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Code Contracts

I am always up for a new ideas and experimenting new stuff and one of the cool stuff I always read in “What’s new in .net 4.0” is the code contract. I mean it definitely sounds familiar as WCF have various forms of contracts, interfaces are contracts etc.

I started digging a bit into it and found out that it sits inside the “System.Diagnostics.Contract” assembly and that give me a clear direction where was this heading. For me I wanted to check out how much of code checking it can do before we execute the code.

But like most of the new and cool stuff they are not that easy for the first time and there are a lot of gotchas and hoops you have to go through before you can start using it.

So here is my set of steps to get started with it.

Step 1:

Download it from here. The first gotchas was here itself for “Static Checking” download the Premium Edition and for that you must have Visual Studio 2008 Team System, Visual Studio 2010 Premium Edition or Visual Studio 2010 Ultimate Edition.

Step 2

Start Visual Studio go to project properties and make sure you have the “Code Contracts” as the new tab in the properties.

Code contract tab in Visual Studio

Step 3

Lets gets started with writing some code

using System;
using System.Diagnostics.Contracts;

namespace CodeContract
{
    public class ProductRepository
    {
        public void  AddProduct(Int32 productId,string description)
        {
            if (productId <= 0)
            {
                throw new ArgumentException();
                }
            //… Rest of the implementation …
        }
    }
}

and write a simple test for the add method.


[TestMethod]
public void Test()
{
       var dc = new ProductRepository();
       dc.AddProduct(10, "Chai");
}

Now when we build the test and run it there are no surprises and the test passes with flying(green) colours.

Test Build

Lets say instead of passing a positive values we pass a negative one and as expected the test failed and got our exception.

Test Failed

I am glad that we wrote the test and it was caught before the code went into the production but wish if there was some tool which could tell me about this exception even before I could execute the code. Sounds crazy isn’t it ? ( reminds me of Minority Report 😉 where the perpetrators are caught before they have committed the crime ).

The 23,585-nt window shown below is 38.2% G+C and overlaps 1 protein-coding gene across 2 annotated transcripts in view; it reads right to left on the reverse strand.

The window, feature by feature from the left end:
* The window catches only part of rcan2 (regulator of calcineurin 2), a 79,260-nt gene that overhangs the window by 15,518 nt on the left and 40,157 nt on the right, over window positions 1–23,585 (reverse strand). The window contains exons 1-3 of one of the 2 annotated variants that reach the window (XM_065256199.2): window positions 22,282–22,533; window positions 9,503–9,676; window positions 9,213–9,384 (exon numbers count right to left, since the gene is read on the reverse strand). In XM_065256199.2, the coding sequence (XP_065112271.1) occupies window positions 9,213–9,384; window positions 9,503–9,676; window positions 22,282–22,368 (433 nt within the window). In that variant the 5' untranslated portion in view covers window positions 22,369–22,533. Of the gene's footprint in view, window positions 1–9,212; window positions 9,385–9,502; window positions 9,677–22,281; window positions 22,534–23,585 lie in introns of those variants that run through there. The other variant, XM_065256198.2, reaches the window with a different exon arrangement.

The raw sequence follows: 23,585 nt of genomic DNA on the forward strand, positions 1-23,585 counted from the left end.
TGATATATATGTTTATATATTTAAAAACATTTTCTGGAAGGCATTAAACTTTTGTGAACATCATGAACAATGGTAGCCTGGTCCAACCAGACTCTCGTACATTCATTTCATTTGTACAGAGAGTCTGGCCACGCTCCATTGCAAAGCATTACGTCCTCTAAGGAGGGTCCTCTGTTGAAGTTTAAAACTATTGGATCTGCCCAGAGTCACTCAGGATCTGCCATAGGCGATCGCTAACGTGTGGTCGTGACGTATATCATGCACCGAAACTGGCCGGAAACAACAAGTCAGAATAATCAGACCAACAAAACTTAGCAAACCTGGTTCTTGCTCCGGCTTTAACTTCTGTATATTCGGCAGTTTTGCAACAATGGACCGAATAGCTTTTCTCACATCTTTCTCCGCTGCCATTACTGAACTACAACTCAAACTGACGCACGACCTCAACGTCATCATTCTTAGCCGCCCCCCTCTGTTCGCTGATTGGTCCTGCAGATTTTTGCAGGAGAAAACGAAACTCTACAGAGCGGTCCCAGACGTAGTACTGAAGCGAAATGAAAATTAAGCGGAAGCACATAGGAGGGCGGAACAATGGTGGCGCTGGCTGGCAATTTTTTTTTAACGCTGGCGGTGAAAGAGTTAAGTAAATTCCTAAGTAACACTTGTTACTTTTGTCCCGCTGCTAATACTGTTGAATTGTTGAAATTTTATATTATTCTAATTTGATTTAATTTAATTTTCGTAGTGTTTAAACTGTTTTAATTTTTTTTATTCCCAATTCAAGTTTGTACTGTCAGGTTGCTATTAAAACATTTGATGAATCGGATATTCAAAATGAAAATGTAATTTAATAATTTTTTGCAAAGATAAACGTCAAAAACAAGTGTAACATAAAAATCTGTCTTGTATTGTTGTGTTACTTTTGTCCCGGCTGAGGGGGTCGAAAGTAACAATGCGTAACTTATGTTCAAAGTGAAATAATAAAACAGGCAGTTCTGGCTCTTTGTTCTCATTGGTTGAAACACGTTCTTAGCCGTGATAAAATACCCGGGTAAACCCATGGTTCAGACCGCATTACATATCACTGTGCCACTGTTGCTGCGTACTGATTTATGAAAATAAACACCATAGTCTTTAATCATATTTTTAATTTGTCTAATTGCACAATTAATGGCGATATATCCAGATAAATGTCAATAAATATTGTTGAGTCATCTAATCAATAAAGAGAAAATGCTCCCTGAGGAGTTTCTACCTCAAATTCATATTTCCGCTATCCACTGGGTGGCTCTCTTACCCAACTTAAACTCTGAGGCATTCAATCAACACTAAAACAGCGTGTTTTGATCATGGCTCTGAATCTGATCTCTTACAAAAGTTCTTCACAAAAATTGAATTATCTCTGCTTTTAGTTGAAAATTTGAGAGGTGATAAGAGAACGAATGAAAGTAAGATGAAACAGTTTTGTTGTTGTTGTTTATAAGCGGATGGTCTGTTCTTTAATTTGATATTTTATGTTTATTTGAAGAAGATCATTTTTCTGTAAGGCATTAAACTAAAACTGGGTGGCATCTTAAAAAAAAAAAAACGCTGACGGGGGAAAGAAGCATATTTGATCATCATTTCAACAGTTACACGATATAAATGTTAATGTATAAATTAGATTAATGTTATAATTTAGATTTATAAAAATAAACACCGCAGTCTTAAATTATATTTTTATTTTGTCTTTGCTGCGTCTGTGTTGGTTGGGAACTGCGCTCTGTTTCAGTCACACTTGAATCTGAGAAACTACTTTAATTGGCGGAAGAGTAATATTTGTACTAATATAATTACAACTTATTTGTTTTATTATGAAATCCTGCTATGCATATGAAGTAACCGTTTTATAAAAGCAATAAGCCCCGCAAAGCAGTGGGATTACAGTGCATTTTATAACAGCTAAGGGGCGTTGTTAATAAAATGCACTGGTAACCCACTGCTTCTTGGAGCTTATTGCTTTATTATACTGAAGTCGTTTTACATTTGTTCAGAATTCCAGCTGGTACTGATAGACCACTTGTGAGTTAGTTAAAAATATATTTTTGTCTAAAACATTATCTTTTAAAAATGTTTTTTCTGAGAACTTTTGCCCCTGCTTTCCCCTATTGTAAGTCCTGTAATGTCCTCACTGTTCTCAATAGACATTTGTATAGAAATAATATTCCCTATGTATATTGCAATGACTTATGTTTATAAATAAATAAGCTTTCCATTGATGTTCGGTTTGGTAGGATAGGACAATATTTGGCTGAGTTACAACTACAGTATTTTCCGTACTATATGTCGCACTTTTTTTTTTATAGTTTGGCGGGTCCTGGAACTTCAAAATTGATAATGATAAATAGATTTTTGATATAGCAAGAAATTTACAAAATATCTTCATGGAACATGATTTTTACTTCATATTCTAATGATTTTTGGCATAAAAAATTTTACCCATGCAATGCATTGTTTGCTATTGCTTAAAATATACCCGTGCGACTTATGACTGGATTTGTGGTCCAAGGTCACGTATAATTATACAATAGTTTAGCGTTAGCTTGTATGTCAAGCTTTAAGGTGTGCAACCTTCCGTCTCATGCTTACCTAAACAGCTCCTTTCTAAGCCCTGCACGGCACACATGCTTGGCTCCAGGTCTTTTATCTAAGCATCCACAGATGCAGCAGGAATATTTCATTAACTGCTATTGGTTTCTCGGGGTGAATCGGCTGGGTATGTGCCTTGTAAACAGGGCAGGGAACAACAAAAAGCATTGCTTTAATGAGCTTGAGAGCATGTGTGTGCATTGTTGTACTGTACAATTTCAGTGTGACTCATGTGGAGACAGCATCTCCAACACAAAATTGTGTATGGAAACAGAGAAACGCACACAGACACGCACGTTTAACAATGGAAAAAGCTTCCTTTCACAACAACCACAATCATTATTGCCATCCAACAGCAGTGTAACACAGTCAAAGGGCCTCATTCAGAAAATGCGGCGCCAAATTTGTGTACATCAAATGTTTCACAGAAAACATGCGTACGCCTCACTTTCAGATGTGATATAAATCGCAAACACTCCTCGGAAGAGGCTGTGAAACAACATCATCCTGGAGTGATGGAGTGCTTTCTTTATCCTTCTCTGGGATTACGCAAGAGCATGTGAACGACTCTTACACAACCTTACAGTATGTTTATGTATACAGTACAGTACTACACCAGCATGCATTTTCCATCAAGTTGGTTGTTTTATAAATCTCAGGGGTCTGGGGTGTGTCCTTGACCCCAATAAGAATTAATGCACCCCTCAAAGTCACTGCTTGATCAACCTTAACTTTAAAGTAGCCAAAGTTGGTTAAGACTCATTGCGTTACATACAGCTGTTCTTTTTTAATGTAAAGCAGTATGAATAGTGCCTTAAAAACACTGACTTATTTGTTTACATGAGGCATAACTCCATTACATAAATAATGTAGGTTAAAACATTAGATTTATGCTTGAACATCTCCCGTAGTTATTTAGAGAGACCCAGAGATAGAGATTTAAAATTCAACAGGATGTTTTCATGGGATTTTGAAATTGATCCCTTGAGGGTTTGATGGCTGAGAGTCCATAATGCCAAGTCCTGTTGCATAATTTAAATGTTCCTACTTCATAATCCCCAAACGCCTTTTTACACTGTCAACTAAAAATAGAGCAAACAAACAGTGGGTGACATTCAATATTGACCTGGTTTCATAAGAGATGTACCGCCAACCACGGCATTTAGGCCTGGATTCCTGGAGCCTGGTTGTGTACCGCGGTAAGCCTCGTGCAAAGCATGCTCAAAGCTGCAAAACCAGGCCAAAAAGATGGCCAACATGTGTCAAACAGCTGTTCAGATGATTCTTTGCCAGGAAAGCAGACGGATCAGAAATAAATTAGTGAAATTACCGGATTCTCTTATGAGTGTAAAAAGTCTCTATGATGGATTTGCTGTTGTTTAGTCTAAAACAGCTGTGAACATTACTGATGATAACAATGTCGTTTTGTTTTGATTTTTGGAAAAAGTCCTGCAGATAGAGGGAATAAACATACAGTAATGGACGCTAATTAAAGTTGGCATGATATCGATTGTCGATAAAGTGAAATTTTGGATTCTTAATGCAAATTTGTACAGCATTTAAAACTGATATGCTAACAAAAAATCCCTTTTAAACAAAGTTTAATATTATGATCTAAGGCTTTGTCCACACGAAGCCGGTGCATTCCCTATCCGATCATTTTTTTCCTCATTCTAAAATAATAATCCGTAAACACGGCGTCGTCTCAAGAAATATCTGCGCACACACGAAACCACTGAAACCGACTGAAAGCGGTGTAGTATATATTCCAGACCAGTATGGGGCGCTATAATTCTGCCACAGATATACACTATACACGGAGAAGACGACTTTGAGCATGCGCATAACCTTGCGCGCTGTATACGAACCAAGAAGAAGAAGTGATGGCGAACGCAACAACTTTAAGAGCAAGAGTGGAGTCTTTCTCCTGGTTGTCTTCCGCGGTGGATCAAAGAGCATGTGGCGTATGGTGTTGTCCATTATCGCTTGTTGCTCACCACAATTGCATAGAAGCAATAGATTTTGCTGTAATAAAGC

No the idea is not that crazy and lets see how we can use Code contract to anticipate these type of code pitfalls.

Go to the Static Checking section and check the following checkboxes

  • Perform Static Contraqct Checking
  • Check in Background
  • Show squigglies

and in Runtime Checking check the “Perform Runtime Contract Checking”. now we will add a bit of magic into our “Add Product” method ..

using System;
using System.Diagnostics.Contracts;

namespace CodeContract
{
    public class ProductRepository
    {
        public void  AddProduct(Int32 productId,string description)
        {
            if (productId <= 0)
            {
                throw new ArgumentException();
                //return;
            }
            Contract.EndContractBlock();
            //… Rest of the implementation …
        }
    }
}

All we have done is just added one method “EndContractBlock()” of the Contract class right after out exception and lets built the test project.

Code contract reports a warning
And this is pure magic. The Code contract reports a warning since we are violating the value of the passed parameter with a blue squiggly as we turned that option on.

As you can this is just a tip of the iceberg and imagine what you can achieve when you started define these contracts using annotation and decorating your classes with it, this will definitely make your API/library and your testing more robust.

The other area where I see a lot of use could be of a legacy .NET app which doesn’t have good unit test or any test at all, you can assert these contract block to identify various defects in the legacy .NET app.

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  1. Kitpolte
    September 7, 2010 at 6:34 am

    Can you describe more on how to use it in a project ? Thanks

  2. Gorang
    September 22, 2010 at 6:21 am

    Cool thing. Enjoyed reading it

  1. September 1, 2010 at 12:01 pm
  2. September 21, 2010 at 9:45 am

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